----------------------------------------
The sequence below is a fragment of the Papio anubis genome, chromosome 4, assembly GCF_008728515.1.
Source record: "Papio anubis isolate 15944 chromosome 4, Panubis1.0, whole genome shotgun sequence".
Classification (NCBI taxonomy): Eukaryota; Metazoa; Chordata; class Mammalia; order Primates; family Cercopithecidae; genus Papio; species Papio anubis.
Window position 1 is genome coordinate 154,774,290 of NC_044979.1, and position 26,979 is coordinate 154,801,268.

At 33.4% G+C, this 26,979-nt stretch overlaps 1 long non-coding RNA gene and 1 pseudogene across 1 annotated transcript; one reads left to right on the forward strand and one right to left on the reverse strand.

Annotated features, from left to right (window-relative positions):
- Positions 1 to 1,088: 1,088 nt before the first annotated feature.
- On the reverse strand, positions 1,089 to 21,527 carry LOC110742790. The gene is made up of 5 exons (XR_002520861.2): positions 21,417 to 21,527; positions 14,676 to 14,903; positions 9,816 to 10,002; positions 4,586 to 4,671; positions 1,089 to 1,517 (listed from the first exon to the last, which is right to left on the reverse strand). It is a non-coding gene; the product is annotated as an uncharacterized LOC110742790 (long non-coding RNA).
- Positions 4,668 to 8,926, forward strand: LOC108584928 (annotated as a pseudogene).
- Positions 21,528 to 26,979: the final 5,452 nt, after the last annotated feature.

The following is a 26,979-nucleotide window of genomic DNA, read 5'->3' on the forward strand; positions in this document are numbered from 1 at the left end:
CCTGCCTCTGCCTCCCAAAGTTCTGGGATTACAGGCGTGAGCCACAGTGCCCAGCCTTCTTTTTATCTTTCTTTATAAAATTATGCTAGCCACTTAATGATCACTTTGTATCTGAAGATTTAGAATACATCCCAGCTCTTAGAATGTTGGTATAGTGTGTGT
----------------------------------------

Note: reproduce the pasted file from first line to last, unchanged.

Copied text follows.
The sequence below is a fragment of the Papio anubis genome, chromosome 4, assembly GCF_008728515.1.
Source record: "Papio anubis isolate 15944 chromosome 4, Panubis1.0, whole genome shotgun sequence".
Classification (NCBI taxonomy): Eukaryota; Metazoa; Chordata; class Mammalia; order Primates; family Cercopithecidae; genus Papio; species Papio anubis.
Window position 1 is genome coordinate 154,774,290 of NC_044979.1, and position 26,979 is coordinate 154,801,268.

At 33.4% G+C, this 26,979-nt stretch overlaps 1 long non-coding RNA gene and 1 pseudogene across 1 annotated transcript; one reads left to right on the forward strand and one right to left on the reverse strand.

Annotated features, from left to right (window-relative positions):
- Positions 1 to 1,088: 1,088 nt before the first annotated feature.
- On the reverse strand, positions 1,089 to 21,527 carry LOC110742790. The gene is made up of 5 exons (XR_002520861.2): positions 21,417 to 21,527; positions 14,676 to 14,903; positions 9,816 to 10,002; positions 4,586 to 4,671; positions 1,089 to 1,517 (listed from the first exon to the last, which is right to left on the reverse strand). It is a non-coding gene; the product is annotated as an uncharacterized LOC110742790 (long non-coding RNA).
- Positions 4,668 to 8,926, forward strand: LOC108584928 (annotated as a pseudogene).
- Positions 21,528 to 26,979: the final 5,452 nt, after the last annotated feature.

The following is a 26,979-nucleotide window of genomic DNA, read 5'->3' on the forward strand; positions in this document are numbered from 1 at the left end:
CCTGCCTCTGCCTCCCAAAGTTCTGGGATTACAGGCGTGAGCCACAGTGCCCAGCCTTCTTTTTATCTTTCTTTATAAAATTATGCTAGCCACTTAATGATCACTTTGTATCTGAAGATTTAGAATACATCCCAGCTCTTAGAATGTTGGTATAGTGTGTGT